Jump to Main Content
Studies of soybeans and other green manure crops for sugarcane plantations
- Arceneaux, G., McKaig, N. Jr., Stokes, I.E.
- Agronomy journal 1932 v.24 no.5 pp. 354-363
- Saccharum officinarum, Glycine max, Crotalaria juncea, crop yield, plant-water relations, nitrogen content, planting date, harvest date, green manures, developmental stages, provenance, Louisiana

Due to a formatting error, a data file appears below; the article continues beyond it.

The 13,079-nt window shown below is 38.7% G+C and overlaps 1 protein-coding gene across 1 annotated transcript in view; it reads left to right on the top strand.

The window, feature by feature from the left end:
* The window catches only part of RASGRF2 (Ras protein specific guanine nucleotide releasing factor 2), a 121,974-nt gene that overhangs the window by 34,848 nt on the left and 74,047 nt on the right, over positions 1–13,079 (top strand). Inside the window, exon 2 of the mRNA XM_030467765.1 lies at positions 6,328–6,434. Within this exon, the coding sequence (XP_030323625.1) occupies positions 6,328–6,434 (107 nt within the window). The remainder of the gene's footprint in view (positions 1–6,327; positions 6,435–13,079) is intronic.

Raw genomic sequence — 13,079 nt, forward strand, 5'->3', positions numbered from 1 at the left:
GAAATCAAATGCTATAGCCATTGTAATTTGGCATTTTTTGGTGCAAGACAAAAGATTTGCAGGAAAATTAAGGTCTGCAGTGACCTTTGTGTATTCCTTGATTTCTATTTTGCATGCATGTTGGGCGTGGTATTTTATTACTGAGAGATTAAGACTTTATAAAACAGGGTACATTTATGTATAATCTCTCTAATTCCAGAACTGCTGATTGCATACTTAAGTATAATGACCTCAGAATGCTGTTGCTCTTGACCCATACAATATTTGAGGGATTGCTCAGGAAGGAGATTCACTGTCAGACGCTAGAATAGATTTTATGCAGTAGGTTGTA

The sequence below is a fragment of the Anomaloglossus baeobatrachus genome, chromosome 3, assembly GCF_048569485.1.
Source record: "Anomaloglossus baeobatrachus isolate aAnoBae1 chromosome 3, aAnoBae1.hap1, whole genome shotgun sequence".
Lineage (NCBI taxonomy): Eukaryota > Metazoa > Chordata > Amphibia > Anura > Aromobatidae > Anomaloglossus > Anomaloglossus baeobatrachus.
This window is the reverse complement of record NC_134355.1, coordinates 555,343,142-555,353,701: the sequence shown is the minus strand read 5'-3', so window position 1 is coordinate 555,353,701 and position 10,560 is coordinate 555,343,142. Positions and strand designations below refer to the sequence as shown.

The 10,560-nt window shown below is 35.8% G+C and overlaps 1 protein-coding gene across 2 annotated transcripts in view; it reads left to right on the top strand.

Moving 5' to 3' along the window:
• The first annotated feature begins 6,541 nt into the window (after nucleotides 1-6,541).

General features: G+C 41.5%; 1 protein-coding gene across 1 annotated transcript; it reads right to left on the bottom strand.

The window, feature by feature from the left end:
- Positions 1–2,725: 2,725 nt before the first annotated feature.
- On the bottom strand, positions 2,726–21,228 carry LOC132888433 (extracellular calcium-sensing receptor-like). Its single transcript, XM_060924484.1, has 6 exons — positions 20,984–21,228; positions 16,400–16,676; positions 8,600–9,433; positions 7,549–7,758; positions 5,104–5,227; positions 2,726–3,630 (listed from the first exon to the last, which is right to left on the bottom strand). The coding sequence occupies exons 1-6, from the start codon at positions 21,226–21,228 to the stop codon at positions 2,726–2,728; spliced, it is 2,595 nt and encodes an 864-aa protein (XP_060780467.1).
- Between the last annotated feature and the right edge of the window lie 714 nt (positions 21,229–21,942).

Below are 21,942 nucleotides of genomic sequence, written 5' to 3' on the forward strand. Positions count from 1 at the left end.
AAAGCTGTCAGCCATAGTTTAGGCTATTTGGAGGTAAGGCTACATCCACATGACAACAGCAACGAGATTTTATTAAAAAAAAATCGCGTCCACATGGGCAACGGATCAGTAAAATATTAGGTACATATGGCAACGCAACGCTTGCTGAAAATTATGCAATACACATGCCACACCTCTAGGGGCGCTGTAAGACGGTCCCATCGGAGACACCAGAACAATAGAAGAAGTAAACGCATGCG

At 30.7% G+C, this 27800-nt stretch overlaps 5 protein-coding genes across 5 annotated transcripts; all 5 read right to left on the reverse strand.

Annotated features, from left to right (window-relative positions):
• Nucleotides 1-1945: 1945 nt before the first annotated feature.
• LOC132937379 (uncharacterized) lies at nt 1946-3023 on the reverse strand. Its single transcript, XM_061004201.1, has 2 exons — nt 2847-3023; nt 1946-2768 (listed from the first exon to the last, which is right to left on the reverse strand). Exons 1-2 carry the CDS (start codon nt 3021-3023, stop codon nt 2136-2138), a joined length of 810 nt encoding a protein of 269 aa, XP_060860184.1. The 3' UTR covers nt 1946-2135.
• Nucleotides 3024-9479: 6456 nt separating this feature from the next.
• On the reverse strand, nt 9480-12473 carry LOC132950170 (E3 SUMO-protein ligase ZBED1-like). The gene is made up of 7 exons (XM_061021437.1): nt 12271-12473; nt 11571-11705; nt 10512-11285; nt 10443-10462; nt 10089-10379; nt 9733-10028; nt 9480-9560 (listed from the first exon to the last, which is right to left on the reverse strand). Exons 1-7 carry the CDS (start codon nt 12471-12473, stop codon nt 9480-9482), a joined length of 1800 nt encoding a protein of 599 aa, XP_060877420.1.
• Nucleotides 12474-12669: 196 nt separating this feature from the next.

- Experiments were conducted at the U.S. Sugar Plant Field Station, in Terribonne Parish, near Houma, La., in 1930, to determine the fresh weight, dry weight, and nitrogen content of several legume crops when planted on different dates and at different rates of seeding and harvested at varying stages of maturity. The data indicate the following: In the sugarcane rotation, soybeans should be planted in the early spring for the best results. Soybeans yield the maximum green matter, dry matter, and nitrogen per acre when they are in the full bloom stage. With early-planted Biloxi this stage was attained between August 1 and 15. The Biloxi variety appears to be a better variety than Otootan for green manuring purposes. Crotalaria juncea reached its optimum stage for turning under about 110 days after planting, this period corresponding approximately to the full bloom stage. This plant makes a very rapid and satisfactory growth. The most satisfactory rate of planting Biloxi soybeans is from 25 to 35 pounds and for Otootan about 20 pounds per acre. Among several legumes new to Louisiana, Cajanus indicus, Crotalaria usaramoensis, C. anagyroides, and Centrosema plumieri show promise as green manure crops.